We have organized the seminar during the COVID-19 pandemic. Due to various regulations and quarantines, slightly above half of the participants attended in person, while the other participants attended online. The meeting took the hybrid form, and we thank Dagstuhl for equipping the seminar rooms with suitable hardware. Still, we found the organization of the hybrid meeting challenging, to say the least, as it imposed constraints on the discussion and engagement of everyone. An all-important part of Dagstuhl's experience is off-line meetings during meals, trips, or long evenings, which online participants miss. Thus, also following the responses in the participants' survey, we would endorse their recommendation that Dagstuhl should return to the previous, non-hybrid format of seminars once the pandemic stops.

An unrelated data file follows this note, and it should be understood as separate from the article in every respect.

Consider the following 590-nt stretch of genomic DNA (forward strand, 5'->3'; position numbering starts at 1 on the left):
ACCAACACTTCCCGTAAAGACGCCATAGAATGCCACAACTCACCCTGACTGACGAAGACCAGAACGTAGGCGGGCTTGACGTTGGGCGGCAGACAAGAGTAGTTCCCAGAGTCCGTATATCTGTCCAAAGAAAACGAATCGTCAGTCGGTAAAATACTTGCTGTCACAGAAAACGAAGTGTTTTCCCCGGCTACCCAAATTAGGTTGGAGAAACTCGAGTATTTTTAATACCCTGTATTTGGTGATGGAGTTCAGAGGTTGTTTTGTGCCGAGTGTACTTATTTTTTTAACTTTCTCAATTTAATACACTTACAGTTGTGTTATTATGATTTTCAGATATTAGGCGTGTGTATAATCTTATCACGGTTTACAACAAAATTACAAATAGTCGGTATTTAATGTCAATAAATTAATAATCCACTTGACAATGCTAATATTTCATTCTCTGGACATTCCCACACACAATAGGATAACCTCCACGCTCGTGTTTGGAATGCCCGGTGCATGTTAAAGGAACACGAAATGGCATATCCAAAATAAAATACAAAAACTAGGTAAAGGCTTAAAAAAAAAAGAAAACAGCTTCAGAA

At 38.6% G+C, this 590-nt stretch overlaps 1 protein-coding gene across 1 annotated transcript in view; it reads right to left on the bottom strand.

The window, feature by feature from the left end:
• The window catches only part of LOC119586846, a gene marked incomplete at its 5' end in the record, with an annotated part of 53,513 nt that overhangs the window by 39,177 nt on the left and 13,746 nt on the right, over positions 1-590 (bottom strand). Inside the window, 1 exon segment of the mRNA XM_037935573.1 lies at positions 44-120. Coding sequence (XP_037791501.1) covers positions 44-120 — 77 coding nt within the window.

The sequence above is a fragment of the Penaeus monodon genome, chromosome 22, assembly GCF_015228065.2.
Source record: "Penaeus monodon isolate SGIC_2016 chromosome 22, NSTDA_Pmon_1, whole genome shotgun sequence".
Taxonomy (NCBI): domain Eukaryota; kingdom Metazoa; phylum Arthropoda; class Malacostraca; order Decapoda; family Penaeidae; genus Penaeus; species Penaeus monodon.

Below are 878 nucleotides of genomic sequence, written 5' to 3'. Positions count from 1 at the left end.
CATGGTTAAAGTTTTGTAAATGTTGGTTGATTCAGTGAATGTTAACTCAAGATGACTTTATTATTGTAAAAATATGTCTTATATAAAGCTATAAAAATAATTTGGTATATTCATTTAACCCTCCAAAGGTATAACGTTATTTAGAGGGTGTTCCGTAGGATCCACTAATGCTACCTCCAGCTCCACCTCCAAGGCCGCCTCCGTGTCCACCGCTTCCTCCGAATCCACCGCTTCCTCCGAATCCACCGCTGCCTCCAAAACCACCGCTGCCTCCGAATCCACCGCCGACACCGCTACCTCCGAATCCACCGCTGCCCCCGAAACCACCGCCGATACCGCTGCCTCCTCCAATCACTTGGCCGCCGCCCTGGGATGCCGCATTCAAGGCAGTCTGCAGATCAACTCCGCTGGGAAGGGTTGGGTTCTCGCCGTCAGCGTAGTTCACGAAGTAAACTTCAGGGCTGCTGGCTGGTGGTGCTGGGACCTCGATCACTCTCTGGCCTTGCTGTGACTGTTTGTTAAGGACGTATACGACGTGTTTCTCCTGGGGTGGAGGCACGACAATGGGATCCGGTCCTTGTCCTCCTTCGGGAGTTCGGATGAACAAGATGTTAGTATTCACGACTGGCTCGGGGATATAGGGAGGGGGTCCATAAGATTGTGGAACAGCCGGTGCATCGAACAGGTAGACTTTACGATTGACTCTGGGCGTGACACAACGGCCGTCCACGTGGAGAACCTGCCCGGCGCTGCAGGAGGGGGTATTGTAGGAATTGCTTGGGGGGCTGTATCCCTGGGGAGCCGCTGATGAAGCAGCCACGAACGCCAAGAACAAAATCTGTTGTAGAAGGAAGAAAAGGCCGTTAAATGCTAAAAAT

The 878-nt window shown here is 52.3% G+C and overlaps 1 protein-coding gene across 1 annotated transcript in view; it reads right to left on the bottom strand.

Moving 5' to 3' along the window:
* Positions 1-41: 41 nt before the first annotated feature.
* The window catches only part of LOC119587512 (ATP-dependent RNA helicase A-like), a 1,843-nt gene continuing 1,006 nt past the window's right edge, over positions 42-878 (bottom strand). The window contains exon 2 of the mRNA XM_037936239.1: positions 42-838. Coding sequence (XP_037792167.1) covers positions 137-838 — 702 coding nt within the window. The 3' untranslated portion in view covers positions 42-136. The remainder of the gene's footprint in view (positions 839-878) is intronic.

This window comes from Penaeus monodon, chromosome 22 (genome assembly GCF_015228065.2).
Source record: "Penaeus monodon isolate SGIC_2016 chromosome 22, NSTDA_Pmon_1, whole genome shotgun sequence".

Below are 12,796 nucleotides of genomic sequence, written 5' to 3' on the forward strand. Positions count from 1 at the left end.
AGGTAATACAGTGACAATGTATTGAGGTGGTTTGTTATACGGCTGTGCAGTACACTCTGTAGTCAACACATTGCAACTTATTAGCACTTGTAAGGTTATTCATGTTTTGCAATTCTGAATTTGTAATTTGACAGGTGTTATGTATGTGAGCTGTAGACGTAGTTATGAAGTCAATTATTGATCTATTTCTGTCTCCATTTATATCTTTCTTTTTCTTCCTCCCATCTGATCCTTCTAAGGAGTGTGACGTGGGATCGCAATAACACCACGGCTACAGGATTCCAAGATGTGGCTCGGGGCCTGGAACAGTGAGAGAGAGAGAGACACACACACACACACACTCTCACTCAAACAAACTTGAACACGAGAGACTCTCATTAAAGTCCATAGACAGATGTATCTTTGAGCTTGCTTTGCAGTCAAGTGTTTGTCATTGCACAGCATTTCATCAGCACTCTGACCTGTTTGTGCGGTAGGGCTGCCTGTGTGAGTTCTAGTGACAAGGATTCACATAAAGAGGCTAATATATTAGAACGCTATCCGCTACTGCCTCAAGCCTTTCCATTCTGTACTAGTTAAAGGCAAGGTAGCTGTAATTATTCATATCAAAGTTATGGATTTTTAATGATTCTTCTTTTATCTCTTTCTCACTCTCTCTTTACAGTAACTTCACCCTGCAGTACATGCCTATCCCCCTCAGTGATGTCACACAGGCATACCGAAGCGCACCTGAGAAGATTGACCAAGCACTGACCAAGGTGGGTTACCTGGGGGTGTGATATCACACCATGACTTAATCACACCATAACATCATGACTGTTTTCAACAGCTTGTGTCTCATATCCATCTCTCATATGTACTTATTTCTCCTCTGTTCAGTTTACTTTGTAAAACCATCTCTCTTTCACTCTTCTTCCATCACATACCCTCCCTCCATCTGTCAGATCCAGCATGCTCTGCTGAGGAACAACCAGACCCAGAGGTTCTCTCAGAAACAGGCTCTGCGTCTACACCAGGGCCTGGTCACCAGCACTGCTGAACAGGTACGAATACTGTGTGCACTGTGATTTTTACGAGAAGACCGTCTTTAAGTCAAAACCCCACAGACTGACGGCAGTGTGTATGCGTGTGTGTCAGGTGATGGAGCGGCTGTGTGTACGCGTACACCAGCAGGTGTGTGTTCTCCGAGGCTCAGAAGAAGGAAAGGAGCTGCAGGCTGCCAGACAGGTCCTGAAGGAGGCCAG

This report describes in detail the outcomes of our meeting. At the present stage, the outcome includes a set of white papers summarizing the breakout sessions, overviews of the talks, and an emerging detailed curriculum for future biological and medical visualization eduction.


We would like to thank all participants of the seminar for their contributions and lively discussions; we also would like to thank the scientific directorate of Dagstuhl for providing us with the opportunity to organize this seminar. Finally, the seminar would not have been possible without the untiring help of the (scientific) staff of Dagstuhl, including Ms. Jutka Gasiorowski and Ms. Susanne Bach-Bernhard.

Copyright Kay Katja Nieselt, Karsten Klein, Georgeta Elisabeta Marai, and Blaz Zupan

Vor Ort
  • Jan Aerts (Hasselt University - Diepenbeek, BE) [dblp]